MARK KARLIN, EDITOR OF BUZZFLASH AT TRUTHOUT
Overshadowed by the recent budget and deficit grand farce in DC, Washington State and Colorado have promulgated the regulations under which marijuana will be sold. This comes in the wake of 2012 referendums that legalized the private growth and use of pot in the two states.
The Seattle Times reported in mid-October that the state Liquor Control Board -- without controversy -- adopted guidelines for cultivation and sales in Washington. Colorado had already set up a framework for implementing the de-criminalization of pot there.
Beyond the social and cultural issues -- and polls -- trending toward the legalization of pot use, the two states will become national models on whether or not the sale of marijuana will lead to sizable increased tax revenue for barebones public budgets.
It is worthy of note that in Washington the Liquor Control Board is in charge of overseeing marijuana legalization. The alcohol industry has generally worked against ending marijuana prohibition. It fears that events such as the Super Bowl will become a pot fueled munchy fest instead of the traditional downing of beer and shots of whiskey and bourbon.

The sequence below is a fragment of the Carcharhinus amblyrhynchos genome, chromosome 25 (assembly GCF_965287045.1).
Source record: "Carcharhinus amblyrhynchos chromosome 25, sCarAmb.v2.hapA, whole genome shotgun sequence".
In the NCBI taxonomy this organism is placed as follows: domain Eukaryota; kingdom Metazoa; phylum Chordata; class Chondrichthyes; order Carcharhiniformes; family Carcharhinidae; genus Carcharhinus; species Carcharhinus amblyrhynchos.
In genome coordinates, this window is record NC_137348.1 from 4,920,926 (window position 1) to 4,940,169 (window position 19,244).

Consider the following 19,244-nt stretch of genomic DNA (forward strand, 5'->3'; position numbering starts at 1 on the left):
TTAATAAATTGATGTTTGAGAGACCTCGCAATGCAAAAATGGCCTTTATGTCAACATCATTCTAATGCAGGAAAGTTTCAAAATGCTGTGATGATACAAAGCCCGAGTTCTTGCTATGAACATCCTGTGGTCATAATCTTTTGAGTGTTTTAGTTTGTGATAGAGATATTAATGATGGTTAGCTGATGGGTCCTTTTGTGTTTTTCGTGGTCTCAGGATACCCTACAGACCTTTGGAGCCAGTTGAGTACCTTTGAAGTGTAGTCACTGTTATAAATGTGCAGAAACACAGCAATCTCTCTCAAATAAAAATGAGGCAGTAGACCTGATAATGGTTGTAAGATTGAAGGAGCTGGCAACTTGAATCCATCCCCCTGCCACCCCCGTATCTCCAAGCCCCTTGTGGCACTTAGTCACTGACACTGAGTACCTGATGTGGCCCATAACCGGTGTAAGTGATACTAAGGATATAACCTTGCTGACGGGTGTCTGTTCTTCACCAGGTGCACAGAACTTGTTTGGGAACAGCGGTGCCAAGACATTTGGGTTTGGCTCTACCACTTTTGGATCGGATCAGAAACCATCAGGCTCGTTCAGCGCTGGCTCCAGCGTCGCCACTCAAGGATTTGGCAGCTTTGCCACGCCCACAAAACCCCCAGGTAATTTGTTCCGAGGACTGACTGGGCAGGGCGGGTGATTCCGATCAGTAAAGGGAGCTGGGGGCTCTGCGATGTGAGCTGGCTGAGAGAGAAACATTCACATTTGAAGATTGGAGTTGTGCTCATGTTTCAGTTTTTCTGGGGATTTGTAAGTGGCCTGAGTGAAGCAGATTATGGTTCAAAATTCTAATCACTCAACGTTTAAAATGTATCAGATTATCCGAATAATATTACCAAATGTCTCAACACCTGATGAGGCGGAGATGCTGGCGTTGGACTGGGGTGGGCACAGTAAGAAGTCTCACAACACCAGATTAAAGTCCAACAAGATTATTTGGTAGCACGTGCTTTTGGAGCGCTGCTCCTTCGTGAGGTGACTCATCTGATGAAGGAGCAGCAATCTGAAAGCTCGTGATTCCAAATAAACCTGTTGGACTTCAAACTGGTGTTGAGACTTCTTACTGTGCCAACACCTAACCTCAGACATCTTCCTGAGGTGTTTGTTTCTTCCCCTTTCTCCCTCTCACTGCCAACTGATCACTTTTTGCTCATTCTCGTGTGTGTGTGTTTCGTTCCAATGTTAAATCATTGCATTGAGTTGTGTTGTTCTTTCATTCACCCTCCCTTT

In short, given a presumed somewhat fixed amount of consumer money to spend on getting high, marijuana is likely to cut into liquor industry sales.
In fact, an article in The National Journal claims that big alcohol is fighting back at arguments that marijuana is personally healthier and less destructive to society (think car accidents and violence) than getting drunk: "Marijuana has been giving alcohol a bad name. So contend booze lobbyists, who are getting sick of an ad campaign that makes the claim that pot is safer than their beloved beverages."
Maybe Budweiser has a right to be worried. It could be that in the near future, we might here less of "can you pass me a beer?" and more of "hey, don't bogart that joint."
In Tuesday's off-year election, The New York Times reported that decriminalization initiatives passed by landslide margins in localities around the country, including by 30% in Portland, Maine.
(Photo: Bunch of Pants)